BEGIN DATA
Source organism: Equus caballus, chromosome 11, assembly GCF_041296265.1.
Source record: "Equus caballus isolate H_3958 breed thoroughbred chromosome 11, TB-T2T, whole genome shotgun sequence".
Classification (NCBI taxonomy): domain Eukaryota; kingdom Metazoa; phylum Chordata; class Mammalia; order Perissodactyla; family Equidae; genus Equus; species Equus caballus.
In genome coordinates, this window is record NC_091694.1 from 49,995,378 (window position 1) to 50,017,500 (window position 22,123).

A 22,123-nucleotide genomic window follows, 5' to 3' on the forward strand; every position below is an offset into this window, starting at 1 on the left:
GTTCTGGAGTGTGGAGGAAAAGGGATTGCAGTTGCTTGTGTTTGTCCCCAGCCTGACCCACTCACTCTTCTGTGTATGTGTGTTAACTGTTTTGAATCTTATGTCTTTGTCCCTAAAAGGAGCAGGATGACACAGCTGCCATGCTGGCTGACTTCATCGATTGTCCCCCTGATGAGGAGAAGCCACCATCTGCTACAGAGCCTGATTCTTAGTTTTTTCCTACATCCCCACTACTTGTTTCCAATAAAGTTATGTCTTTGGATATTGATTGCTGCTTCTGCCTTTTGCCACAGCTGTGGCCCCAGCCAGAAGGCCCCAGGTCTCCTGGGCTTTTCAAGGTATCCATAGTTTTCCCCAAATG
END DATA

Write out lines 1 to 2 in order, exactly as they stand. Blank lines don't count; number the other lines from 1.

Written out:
Source organism: Equus caballus, chromosome 11, assembly GCF_041296265.1.
Source record: "Equus caballus isolate H_3958 breed thoroughbred chromosome 11, TB-T2T, whole genome shotgun sequence".